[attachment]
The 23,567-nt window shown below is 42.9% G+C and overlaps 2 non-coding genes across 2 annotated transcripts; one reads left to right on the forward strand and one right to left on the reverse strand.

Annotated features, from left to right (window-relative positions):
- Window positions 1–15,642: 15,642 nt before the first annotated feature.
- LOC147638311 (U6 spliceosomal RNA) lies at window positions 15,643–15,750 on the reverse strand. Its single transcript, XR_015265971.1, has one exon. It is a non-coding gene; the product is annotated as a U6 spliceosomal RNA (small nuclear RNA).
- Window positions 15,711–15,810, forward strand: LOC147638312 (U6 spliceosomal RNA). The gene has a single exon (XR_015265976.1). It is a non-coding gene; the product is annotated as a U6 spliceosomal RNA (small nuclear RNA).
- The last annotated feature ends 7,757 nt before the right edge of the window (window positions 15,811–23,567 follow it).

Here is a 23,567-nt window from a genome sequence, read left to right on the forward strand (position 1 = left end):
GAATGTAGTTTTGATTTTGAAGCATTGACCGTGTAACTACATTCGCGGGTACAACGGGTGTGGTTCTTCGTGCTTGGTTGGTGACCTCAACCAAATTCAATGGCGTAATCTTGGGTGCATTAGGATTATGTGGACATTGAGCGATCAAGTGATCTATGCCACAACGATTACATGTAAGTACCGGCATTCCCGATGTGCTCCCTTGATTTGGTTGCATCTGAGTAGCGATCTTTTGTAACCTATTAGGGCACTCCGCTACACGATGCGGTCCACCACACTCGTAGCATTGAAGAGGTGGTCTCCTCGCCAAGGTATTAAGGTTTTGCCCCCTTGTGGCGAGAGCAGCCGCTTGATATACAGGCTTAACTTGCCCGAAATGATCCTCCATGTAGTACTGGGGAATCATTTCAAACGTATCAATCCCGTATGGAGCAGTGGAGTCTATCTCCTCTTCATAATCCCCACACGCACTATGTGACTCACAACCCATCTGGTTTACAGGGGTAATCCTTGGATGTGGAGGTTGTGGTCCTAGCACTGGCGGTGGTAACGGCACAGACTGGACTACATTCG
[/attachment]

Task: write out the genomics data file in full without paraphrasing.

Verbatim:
The 23,567-nt window shown below is 42.9% G+C and overlaps 2 non-coding genes across 2 annotated transcripts; one reads left to right on the forward strand and one right to left on the reverse strand.

Annotated features, from left to right (window-relative positions):
- Window positions 1–15,642: 15,642 nt before the first annotated feature.
- LOC147638311 (U6 spliceosomal RNA) lies at window positions 15,643–15,750 on the reverse strand. Its single transcript, XR_015265971.1, has one exon. It is a non-coding gene; the product is annotated as a U6 spliceosomal RNA (small nuclear RNA).
- Window positions 15,711–15,810, forward strand: LOC147638312 (U6 spliceosomal RNA). The gene has a single exon (XR_015265976.1). It is a non-coding gene; the product is annotated as a U6 spliceosomal RNA (small nuclear RNA).
- The last annotated feature ends 7,757 nt before the right edge of the window (window positions 15,811–23,567 follow it).

Here is a 23,567-nt window from a genome sequence, read left to right on the forward strand (position 1 = left end):
GAATGTAGTTTTGATTTTGAAGCATTGACCGTGTAACTACATTCGCGGGTACAACGGGTGTGGTTCTTCGTGCTTGGTTGGTGACCTCAACCAAATTCAATGGCGTAATCTTGGGTGCATTAGGATTATGTGGACATTGAGCGATCAAGTGATCTATGCCACAACGATTACATGTAAGTACCGGCATTCCCGATGTGCTCCCTTGATTTGGTTGCATCTGAGTAGCGATCTTTTGTAACCTATTAGGGCACTCCGCTACACGATGCGGTCCACCACACTCGTAGCATTGAAGAGGTGGTCTCCTCGCCAAGGTATTAAGGTTTTGCCCCCTTGTGGCGAGAGCAGCCGCTTGATATACAGGCTTAACTTGCCCGAAATGATCCTCCATGTAGTACTGGGGAATCATTTCAAACGTATCAATCCCGTATGGAGCAGTGGAGTCTATCTCCTCTTCATAATCCCCACACGCACTATGTGACTCACAACCCATCTGGTTTACAGGGGTAATCCTTGGATGTGGAGGTTGTGGTCCTAGCACTGGCGGTGGTAACGGCACAGACTGGACTACATTCG